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Ixodes_scapularis Blacklegged.jpg

AKA Deer tick

Ixodes scapularis 


Feeds on: This aggressive species of tick feeds on mice and other small rodents, a variety of birds, deer and other larger mammals; adult and nymph stages readily bite humans.(1)
Pathogens transmitted: As populations of this primary vector for Borrelia burgdorferi (Lyme disease) grow, Canadian Lyme risk zones are increasing, with highest prevalence in NS, QB and ON.(5) The blacklegged tick is also known to spread Anaplasma phagocytophilum (anaplasmosis), Babesia microti, Powassan Virus, Borrelia miyamotoi, Ehrlichia muris eauclarensis, and cause tick paralysis in dogs and other animals. Bartonella and Rickettsia strains have been found in the blacklegged tick, however, more research is required to prove they are competent vectors of these diseases in humans.(1)

Dermacentor_variabilis american dog tick

Dermacentor variabilis


Feeds on: Typically feeds on mid-sized mammals including dogs, raccoons, porcupines and black bears, and also readily feeds on humans.(1)
Pathogens transmitted: Though the potential for people contracting a tick-borne disease from this species is thought to be relatively low, it is known to carry Borrelia burgdorferi (Lyme disease), tularaemia, Rocky Mountain spotted fever, and cause tick paralysis. It is also known to infect wild and domestic cats with the fatal protozoan Cytauxzoon felis, and horses with equine piroplasm, Babesia caballi, and Ehrlichia risticii, the causative agent of Potomac horse fever.(1)

ground hog copy.png

Ixodes  cookei


Feeds on: Wide distribution throughout Canada  makes this tick one of the most commonly encountered. The groundhog tick typically feeds on groundhogs/woodchucks and other small animals including cats and dogs, and though less common, is also known to bite humans.(1)
Pathogens transmitted: Powassan virus, filarial nematodes, carries but is not indicated to be a competent vector of Borrelia burgdorferi (Lyme disease).(3)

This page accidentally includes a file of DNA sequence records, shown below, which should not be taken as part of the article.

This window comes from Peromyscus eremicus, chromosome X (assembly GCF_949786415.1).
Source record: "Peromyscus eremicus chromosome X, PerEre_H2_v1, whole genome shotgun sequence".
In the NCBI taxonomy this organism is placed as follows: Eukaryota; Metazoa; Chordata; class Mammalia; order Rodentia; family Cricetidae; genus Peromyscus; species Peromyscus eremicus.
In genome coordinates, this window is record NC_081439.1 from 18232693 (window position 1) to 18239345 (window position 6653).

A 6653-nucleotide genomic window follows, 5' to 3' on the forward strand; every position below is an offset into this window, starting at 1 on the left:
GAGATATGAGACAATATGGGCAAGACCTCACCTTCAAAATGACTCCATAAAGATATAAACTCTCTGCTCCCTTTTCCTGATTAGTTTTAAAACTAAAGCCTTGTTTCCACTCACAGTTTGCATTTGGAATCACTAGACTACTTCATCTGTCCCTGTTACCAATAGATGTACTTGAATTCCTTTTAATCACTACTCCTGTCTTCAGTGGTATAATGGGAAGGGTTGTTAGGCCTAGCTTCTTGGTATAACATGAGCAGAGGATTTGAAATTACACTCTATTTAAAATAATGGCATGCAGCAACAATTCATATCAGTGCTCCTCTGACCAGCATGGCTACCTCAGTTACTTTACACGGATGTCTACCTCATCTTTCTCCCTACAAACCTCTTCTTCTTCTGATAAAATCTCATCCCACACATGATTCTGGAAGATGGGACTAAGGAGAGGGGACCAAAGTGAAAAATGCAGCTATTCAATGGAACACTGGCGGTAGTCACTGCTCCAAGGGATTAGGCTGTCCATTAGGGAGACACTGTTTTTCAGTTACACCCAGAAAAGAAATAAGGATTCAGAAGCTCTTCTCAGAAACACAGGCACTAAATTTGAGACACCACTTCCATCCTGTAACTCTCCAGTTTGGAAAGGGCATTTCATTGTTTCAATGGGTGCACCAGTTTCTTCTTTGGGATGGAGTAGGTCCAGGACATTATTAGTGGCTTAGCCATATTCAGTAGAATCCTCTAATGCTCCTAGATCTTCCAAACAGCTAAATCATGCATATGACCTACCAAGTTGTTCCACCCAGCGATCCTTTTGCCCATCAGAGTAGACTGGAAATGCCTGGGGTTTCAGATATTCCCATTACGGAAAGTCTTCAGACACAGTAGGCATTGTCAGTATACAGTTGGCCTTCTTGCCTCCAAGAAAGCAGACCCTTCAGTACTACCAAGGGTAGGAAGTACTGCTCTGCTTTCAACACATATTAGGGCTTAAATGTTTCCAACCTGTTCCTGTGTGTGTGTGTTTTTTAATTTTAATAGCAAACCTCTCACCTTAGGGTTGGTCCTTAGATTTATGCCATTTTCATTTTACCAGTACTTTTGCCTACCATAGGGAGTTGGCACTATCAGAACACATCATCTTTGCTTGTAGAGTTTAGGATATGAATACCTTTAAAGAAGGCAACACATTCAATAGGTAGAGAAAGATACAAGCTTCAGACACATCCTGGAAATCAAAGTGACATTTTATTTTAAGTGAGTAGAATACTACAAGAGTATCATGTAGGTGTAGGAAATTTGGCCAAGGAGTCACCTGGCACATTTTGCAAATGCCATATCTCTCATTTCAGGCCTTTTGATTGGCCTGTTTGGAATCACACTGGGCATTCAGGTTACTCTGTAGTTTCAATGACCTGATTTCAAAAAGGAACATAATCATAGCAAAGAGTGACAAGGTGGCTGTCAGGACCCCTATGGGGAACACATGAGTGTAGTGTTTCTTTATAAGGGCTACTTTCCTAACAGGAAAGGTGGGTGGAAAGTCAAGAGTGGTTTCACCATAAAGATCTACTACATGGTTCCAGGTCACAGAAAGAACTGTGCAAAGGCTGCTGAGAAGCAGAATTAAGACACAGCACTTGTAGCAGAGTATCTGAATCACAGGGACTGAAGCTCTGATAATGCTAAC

angustus copy.jpg

Ixodes angustus


Feeds on: Wide distribution throughout Canada and the rest of North America makes this tick one of the most commonly encountered. Ixodes angustus typically feeds on rodents and small animals including cats and dogs, and though it is less common it is also  known to bite humans.(1)
Pathogens transmitted: Carries and is a competent vector of Borrelia burgdorferi (Lyme disease), and Babesia microti.(1)

Amblyomma_americanum lone star.jpg

Amblyomma americanum


Feeds on: Though it has been found in all provinces but SK, NB and PEI, significant populations of this species are not yet established in Canada. This very aggressive species of tick feeds on a wide variety of mammals and birds including coyotes, deer, and domestic animals, and is known to bite and transmit disease to humans (1)(2)(4).
Pathogens transmitted: human monocytic ehrlichiosis (HME) caused by Ehrlichia chaffeensis, Ehrlichia ewingii, tularaemia, southern tick-associated rash illness (STARI), tick paralysis, alpha-gal syndrome red meat allergy, Heartland virus disease, Bourbon virus disease. Though less common, lone star ticks also carry and spread Coxiella burnettii induced Q-fever, Rickettsia parkeri, Rickettsia amblyommii, and Panola Mountain ehrlichiosis. (1) (4)

rabbit tick.png

Haemaphysalis leporispalustris


Feeds on: As inferred from its common name this abundant species of tick most commonly feeds on rabbits and hares, however, it also feeds on a variety of birds, with less common accounts of feeding on larger mammals and humans.(1)
Pathogens transmitted: Rickettsia canadensis, Rocky Mountain spotted fever (Rickettsia rickettsii) Borrelia burgdorferi (Lyme disease), with the potential to disseminate other pathogens as a result of its association with birds regularly infested by blacklegged ticks.(1)


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